But it seems fair to wonder if Wells really understood all of the derivatives exposure it took on when it acquired Wachovia. Buhl wonders if Wells really has enough capital set aside to handle the derivatives liability.

…So could Wells really have enough capital to handle the liability of credit derivatives that will likely come due within the year? As we watch more and more of the junior tranches of commercial mortgage back securities Wachovia sold become worthless, how will Wells Fargo afford to pay for the risk premiums Wachovia promised they’d cover of if the loans blew up? From all indications, the bank cannot meet these obligations unless it raises more capital, sells good assets for a loss, or puts more of that TARP money to use instead of sending it back to taxpayers, as CEO John Stumpf has promised. So much for “earning our way out” of the financial crisis.

The losses from the credit default swaps might hit even earlier than Buhl expects.

One of the lessons from AIG is that a company can be brought down by collateral demands even before the swaps are triggered by defaults. If the buyers of the swaps have the right to demand additional collateral as CMBS tranches are downgraded--a very likely scenario--Wells could find itself having to scramble for liquidity even though the underlying credits haven't yet triggered the credit default swap payments. This, recall, is exactly what killed AIG.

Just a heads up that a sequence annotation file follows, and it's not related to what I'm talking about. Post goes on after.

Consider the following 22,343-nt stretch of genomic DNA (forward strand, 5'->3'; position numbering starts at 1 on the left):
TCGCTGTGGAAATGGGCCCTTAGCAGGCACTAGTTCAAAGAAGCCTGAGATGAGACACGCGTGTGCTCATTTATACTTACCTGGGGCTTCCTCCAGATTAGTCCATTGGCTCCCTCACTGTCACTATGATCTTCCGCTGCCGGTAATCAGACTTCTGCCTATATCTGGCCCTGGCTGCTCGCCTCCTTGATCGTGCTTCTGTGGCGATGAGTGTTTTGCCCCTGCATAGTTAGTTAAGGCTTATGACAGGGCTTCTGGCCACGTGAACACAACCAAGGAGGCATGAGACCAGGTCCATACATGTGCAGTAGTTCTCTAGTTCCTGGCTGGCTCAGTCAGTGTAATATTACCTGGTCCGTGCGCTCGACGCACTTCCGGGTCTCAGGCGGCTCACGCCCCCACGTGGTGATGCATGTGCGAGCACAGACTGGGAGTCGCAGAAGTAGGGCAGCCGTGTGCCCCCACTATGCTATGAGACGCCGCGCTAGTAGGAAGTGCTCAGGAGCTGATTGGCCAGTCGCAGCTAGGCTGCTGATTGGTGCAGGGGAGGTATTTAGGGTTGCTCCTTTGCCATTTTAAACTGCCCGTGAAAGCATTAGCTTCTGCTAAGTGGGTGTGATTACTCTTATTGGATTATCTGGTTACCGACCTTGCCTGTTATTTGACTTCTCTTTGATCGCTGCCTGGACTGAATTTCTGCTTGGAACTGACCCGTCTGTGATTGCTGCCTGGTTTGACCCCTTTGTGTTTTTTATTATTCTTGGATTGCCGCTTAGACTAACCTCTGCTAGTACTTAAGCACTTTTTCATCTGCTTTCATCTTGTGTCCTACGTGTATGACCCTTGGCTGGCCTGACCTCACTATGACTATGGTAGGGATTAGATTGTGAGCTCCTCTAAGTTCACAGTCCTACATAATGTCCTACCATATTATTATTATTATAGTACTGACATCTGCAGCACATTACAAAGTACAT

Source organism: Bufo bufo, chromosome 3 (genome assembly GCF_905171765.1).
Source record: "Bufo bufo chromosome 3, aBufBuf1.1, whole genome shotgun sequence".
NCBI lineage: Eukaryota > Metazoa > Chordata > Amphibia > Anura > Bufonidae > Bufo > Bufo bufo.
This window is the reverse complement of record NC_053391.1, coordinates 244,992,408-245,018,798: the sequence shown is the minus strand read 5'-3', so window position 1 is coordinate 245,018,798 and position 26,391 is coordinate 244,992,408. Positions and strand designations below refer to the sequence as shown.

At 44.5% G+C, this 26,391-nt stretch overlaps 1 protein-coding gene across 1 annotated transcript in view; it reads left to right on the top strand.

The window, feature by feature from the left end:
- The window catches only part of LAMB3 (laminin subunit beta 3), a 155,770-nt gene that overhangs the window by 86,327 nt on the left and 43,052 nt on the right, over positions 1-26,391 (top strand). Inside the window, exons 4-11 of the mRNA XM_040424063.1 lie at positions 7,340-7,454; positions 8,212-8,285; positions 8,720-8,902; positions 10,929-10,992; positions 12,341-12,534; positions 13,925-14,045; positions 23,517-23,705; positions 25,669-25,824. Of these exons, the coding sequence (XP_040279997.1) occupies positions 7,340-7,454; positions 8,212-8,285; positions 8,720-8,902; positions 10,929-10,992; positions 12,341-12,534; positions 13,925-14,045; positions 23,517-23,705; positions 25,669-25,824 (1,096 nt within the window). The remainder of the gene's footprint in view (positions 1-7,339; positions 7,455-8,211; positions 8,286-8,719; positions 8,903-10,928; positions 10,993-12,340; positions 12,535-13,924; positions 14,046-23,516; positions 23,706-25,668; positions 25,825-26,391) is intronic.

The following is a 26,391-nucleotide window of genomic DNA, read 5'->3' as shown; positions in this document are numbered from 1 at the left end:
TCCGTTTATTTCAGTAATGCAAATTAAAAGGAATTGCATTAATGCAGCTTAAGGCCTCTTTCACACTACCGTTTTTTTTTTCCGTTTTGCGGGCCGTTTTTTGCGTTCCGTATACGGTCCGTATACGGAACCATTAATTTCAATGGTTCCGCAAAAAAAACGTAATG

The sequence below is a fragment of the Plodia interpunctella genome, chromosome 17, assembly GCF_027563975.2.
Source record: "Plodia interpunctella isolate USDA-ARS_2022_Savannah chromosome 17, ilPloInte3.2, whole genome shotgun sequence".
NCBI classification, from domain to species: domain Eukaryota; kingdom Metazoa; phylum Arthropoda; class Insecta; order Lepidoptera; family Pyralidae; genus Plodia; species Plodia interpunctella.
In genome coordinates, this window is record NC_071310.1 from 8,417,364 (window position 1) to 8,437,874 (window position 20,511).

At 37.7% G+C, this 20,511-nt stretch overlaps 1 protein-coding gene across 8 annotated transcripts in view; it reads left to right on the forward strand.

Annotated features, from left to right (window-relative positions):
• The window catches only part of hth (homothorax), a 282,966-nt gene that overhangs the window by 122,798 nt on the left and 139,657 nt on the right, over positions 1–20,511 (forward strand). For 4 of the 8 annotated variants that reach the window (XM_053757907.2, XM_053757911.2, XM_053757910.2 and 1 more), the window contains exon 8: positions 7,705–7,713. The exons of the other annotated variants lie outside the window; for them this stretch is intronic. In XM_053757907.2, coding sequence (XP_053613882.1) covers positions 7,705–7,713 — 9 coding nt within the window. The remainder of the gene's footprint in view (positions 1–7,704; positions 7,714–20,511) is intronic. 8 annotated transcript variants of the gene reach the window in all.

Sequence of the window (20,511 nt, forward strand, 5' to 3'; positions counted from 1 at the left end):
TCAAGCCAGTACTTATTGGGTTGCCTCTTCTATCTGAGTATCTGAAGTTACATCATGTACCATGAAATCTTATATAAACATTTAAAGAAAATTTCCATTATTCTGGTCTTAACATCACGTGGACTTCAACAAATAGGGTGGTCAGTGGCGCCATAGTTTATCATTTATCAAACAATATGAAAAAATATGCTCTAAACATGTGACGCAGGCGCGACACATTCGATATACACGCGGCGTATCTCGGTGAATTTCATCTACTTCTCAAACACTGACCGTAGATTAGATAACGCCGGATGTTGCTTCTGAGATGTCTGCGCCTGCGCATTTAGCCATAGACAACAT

I looked into this and Wells Fargo is indeed exposed to the risk of credit losses from the credit protection sold as well as the risk of collateral calls from the Credit Default Swaps, particularly those written under the Wachovia securitizations.

Assuming the unhedged proportion for the non-investment grade portfolio to be same as the unhedged proportion of the overall portfolio, we expect to see collateral calls. See our subscription content (WFC Research Note Sep 2009 WFC Research Note Sep 2009 2009-09-30 13:01:30 281.29 Kb) for what we see and how much under base, optimistic and pessimistic cases over the next 4 years.

Wells Fargo and What May Lie Off Balance Sheet

Wells Fargo uses Special Purpose Entities (SPE) for various securitization activities wherein financial assets are transferred to an SPE and repackaged as securities and sold to investors. As of June 30, 2009 the carrying value of Qualified SPE's (QSPE) in the company's balance sheet stood at $37 bn (64% of tangible equity) while carrying value of unconsolidated variable interest entity (VIE) and consolidated VIE exposure stood at $4 bn and $1.8 bn, respectively. In aggregate, carrying value emulating from QSPE and VIE exposure stood at $80 bn, or 137% of tangible equity as of June 30, 2009. It should be noted that WFC's acquisition of Wachovia brought with it a brokerage arm, not to mention a bevy of poorly performing assets. True commercial banks with investment, trading and brokerage arms are ones that I look to to have hidden skeleton's in the closets in the form of off balance sheet liabilities and hidden contingencies. Wells Fargo has apparently not proven me wrong.